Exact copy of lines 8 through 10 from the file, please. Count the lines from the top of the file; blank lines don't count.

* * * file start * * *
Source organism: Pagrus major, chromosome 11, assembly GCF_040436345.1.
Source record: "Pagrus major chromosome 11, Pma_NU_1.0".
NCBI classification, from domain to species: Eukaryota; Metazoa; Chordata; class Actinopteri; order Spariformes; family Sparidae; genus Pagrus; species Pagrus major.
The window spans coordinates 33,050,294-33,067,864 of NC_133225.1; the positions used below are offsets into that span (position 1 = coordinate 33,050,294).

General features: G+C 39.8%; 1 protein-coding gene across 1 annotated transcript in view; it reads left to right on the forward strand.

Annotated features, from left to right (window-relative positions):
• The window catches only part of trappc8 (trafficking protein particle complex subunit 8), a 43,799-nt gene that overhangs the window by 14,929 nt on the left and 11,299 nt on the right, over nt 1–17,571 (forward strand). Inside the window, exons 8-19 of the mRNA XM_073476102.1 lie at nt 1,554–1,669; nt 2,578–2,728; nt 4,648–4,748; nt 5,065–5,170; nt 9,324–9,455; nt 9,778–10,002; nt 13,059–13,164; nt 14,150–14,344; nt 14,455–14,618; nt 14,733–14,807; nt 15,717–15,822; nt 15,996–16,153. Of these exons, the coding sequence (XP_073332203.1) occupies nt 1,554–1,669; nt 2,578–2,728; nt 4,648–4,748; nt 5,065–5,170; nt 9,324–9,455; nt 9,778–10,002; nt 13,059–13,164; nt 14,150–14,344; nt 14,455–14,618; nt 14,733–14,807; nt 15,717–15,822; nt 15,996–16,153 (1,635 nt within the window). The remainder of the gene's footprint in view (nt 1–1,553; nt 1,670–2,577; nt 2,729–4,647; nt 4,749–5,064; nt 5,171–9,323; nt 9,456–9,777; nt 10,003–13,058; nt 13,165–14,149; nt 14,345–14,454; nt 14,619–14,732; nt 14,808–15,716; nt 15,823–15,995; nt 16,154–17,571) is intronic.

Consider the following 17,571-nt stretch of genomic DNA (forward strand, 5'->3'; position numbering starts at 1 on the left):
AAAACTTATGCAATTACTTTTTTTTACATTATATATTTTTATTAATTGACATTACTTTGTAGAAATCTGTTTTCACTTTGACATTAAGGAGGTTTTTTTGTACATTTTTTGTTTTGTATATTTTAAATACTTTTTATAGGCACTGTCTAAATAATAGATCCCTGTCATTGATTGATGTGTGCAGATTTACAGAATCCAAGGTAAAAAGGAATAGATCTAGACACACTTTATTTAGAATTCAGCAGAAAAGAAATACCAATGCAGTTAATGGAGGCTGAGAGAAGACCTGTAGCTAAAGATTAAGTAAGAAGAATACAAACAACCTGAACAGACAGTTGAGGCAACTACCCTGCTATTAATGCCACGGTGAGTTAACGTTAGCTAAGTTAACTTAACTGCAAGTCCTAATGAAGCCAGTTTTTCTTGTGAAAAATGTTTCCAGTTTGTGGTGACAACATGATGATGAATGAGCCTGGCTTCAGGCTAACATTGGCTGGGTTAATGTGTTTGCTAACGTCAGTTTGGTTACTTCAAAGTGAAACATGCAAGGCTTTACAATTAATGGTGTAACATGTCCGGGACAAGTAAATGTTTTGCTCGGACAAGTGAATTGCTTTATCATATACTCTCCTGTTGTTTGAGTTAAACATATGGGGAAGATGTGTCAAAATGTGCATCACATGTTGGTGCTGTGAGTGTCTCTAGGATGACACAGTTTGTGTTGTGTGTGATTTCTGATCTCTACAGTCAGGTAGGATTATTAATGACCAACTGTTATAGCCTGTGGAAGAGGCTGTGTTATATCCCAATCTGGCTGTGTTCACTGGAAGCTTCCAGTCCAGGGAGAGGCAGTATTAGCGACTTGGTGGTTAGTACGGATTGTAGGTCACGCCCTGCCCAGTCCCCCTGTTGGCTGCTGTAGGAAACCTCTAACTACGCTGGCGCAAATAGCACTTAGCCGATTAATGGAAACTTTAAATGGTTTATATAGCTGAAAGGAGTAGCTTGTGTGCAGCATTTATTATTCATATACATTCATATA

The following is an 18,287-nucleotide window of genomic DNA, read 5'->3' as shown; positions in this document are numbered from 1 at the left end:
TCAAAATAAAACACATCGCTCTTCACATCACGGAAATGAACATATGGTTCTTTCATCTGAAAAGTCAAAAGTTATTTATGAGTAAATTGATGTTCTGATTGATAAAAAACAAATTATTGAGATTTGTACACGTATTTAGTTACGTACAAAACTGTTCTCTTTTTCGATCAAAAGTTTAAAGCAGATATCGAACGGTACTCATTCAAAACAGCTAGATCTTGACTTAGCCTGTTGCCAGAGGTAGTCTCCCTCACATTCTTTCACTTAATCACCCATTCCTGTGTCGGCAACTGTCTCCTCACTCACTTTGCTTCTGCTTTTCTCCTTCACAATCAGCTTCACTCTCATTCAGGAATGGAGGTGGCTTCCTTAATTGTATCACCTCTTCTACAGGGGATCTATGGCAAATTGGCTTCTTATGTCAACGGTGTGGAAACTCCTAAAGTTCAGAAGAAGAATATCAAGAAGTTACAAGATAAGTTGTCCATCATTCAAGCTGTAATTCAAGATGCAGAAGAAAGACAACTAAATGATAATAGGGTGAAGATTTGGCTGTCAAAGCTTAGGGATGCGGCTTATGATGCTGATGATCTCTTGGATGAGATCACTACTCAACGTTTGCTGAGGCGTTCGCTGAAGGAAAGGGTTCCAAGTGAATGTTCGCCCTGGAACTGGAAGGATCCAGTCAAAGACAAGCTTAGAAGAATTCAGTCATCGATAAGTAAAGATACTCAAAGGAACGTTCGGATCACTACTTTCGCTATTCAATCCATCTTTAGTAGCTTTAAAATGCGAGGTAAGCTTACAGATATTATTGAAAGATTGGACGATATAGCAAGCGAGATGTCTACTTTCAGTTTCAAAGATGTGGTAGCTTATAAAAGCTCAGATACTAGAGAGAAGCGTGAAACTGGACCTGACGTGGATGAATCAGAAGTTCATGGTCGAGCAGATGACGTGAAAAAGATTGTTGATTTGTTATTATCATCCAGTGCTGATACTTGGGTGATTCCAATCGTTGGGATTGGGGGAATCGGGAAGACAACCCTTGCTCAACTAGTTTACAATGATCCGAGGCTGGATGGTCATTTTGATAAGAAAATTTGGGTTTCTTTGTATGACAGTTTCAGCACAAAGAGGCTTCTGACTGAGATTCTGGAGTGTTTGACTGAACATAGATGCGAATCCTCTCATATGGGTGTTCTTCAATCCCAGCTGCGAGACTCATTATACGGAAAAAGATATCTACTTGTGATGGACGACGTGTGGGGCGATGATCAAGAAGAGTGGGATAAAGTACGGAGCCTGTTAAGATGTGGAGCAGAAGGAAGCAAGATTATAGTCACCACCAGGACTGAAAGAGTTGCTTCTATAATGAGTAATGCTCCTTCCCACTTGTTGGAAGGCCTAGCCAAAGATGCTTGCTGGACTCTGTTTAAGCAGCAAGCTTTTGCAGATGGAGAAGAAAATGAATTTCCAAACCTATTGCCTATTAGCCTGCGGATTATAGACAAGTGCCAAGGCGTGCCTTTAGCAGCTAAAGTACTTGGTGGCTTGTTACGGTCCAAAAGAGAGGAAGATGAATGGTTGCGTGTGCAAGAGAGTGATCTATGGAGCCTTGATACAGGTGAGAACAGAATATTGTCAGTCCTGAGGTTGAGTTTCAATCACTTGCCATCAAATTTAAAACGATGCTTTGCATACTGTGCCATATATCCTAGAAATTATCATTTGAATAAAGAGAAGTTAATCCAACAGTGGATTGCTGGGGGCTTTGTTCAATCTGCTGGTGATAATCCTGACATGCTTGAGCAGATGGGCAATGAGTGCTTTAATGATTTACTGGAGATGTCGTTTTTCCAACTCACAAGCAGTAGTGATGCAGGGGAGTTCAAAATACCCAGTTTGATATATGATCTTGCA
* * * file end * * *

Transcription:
Consider the following 17,571-nt stretch of genomic DNA (forward strand, 5'->3'; position numbering starts at 1 on the left):
AAAACTTATGCAATTACTTTTTTTTACATTATATATTTTTATTAATTGACATTACTTTGTAGAAATCTGTTTTCACTTTGACATTAAGGAGGTTTTTTTGTACATTTTTTGTTTTGTATATTTTAAATACTTTTTATAGGCACTGTCTAAATAATAGATCCCTGTCATTGATTGATGTGTGCAGATTTACAGAATCCAAGGTAAAAAGGAATAGATCTAGACACACTTTATTTAGAATTCAGCAGAAAAGAAATACCAATGCAGTTAATGGAGGCTGAGAGAAGACCTGTAGCTAAAGATTAAGTAAGAAGAATACAAACAACCTGAACAGACAGTTGAGGCAACTACCCTGCTATTAATGCCACGGTGAGTTAACGTTAGCTAAGTTAACTTAACTGCAAGTCCTAATGAAGCCAGTTTTTCTTGTGAAAAATGTTTCCAGTTTGTGGTGACAACATGATGATGAATGAGCCTGGCTTCAGGCTAACATTGGCTGGGTTAATGTGTTTGCTAACGTCAGTTTGGTTACTTCAAAGTGAAACATGCAAGGCTTTACAATTAATGGTGTAACATGTCCGGGACAAGTAAATGTTTTGCTCGGACAAGTGAATTGCTTTATCATATACTCTCCTGTTGTTTGAGTTAAACATATGGGGAAGATGTGTCAAAATGTGCATCACATGTTGGTGCTGTGAGTGTCTCTAGGATGACACAGTTTGTGTTGTGTGTGATTTCTGATCTCTACAGTCAGGTAGGATTATTAATGACCAACTGTTATAGCCTGTGGAAGAGGCTGTGTTATATCCCAATCTGGCTGTGTTCACTGGAAGCTTCCAGTCCAGGGAGAGGCAGTATTAGCGACTTGGTGGTTAGTACGGATTGTAGGTCACGCCCTGCCCAGTCCCCCTGTTGGCTGCTGTAGGAAACCTCTAACTACGCTGGCGCAAATAGCACTTAGCCGATTAATGGAAACTTTAAATGGTTTATATAGCTGAAAGGAGTAGCTTGTGTGCAGCATTTATTATTCATATACATTCATATA

The following is an 18,287-nucleotide window of genomic DNA, read 5'->3' as shown; positions in this document are numbered from 1 at the left end: